• Conductivity: values are between 88 and 160.7 µS.cm-1 with an average of 117,91 µS.cm-1. The low values are obtained at Station St2 during the Minor Wet Season (MWS). The maximal conductivity is measured during the Minor Dry Season (MDS).

• Transparency: water transparency is measured between 0.2 and 0.9 with an average of 0.62 m. the lowest measure was determined at Adahidougou Station (St3), downstream during the Long Wet Season (LWS).

Table 1. a.Physical-chemical and Chl a data of the Boubo River

Table 1. b.Physical-chemical and Chl a data of the Boubo River

• Nitrate (N-NO3-): nitrate concentration is between 0.44 and 2.2 mg.L-1. The average value is of 0.94 0.94 mg.L-1. The lowest nitrate concentration was measured at Station St2, Center in Long Dry Season (LDS). The highest value has been obtained at Adahidougou Station (St3), during Long Wet Season (LWS).

• Ammonium (N-NH4+): ammonium concentration varies between 0.01 and 0.04 mg.L-1. The average is of 0.02 mg.L-1. The lowest values are measured downstream (St1) and in the Center (St2) during Long Dry Season (LDS). The highest content in stations is measured St1 and St3 during Minor Wet Season (MWS).

• Orthophosphates (P-PO43-): orthophosphates vary between 0.1 and 0.5 mg.L-1 with an average concentration of 0.21 mg.L-1. The lowest concentration is measured at station St1 downstream the river with during Minor Dry Season (MDS) and the Minor Wet Season (MWS). Highest concentrations are noted during Long Wet Season (LWS).

• Biological Oxygen Demand BOD5 and COD extreme values vary respectively between 14 and 44 mg.L-1 and 44 and 116 mg.L-1 with averages of 29.17 mg.L-1 and 77.33 mg.L-1. Lowest contents in BOD5 and COD are determined at station St3, upstream, during Long Wet Season (LWS) and highest value at Station St3 during Minor Wet Season (MWS).

• Chlorophyll a: The concentrations for Boubo river water vary between 7.6 and 27.1 mg.L-1. The averages of chlorophyll a value for these waters are 14.62 mg.L-1. The lowest chlorophyll is determined at station St1, during Minor Dry Season (MDS) and the highest at station St3, during Minor Wet Season (MWS).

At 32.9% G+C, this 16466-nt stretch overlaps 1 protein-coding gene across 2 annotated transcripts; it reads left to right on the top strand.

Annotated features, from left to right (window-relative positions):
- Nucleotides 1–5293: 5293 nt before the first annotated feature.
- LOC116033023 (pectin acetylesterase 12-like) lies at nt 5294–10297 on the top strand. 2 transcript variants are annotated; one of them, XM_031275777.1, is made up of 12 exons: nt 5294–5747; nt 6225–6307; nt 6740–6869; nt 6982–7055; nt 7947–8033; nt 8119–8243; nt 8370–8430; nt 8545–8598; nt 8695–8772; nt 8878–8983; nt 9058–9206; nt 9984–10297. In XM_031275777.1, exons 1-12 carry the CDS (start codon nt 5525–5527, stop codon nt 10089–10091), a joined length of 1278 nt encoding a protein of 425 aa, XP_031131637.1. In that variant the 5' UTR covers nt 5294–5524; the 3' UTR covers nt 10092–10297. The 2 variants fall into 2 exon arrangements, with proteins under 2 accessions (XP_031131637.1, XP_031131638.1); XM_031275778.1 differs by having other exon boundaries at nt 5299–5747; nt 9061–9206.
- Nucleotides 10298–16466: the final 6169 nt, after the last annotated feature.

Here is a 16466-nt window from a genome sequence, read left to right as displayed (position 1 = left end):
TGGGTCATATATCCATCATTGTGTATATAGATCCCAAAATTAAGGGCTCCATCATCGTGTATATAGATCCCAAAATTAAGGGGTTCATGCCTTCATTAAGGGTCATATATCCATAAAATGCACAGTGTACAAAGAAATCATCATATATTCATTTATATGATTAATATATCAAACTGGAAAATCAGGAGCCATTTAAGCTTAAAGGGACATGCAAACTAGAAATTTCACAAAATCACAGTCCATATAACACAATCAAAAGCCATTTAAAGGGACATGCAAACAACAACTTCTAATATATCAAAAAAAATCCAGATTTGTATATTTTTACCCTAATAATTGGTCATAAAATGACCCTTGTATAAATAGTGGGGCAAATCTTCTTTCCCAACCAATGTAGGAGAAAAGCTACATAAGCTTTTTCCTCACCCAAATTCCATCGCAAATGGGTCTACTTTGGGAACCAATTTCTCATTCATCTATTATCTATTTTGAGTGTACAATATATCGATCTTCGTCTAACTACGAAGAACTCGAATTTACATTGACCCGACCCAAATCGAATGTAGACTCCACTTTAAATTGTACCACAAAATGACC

We generally notice a fluctuation of the different variable measurement from one station to another and from season to another (Table 2). The importance of this fluctuation is evaluated with the Ratio of the standard deviation and the average. It appears, along the rivers, strong fluctuations of concentration of nutriments N-NO3-, N-NH4+, P-PO43- and chlorophyll a with more than 20%. Low fluctuations are determined for the temperature, pH and conductivity with 4-20%.

4. Discussion

4.1. Seasonal and Spatial Variation

The study shows that extreme temperatures in PALMCI-BOUBO station (St2) located in the Center (Figure 2b). The average temperature calculated 25.71°C on most of the stations is between 25-29°C like most of tropical rivers in Côte d’Ivoire [2, 5] and estuarial water rivers in France [6]. Differences in temperature of the water in the tropical zone are relatively low in comparison to those of temperate countries. A very large rise in temperature is caused by the intrusion of hot water of industrial liquid effluents. The St2 station, which is located in the area of the production palm oil, is not affected by the warm waters of these effluents. This situation can be explained by the fact that the temperature drop as far as we move away from the point of discharge. Water found the average surrounding equilibrium temperature. Temperature is an important factor in the development of phytoplankton. Authors have noticed that an increase of the water temperature would facilitate chemical reactions with the mineralization of organic matter into nutrients. The increase in temperature reduces the solubility of the gases dissolved in the water. Authors have shown that an increase of 7°C causes a fall of 13% O2. An elevated temperature promotes the degradation of matter organic in oxidation. Extreme measures of the BOD5 and COD vary respectively between 17 and 44 mg.L-1 43 and 116 mg.L-1. These results show the presence of organic matter naturally and quickly biodegradable in equilibrium with little degradable organic matter. The organic matter with little degradable matter is an index of chemical contamination. The mineralization of organic matter into nutrients (N-NH4+, N-NO3-, and P-PO43-), sunlight and permanent oxygenation through the movement of water, create favorable conditions for the development of phytoplankton.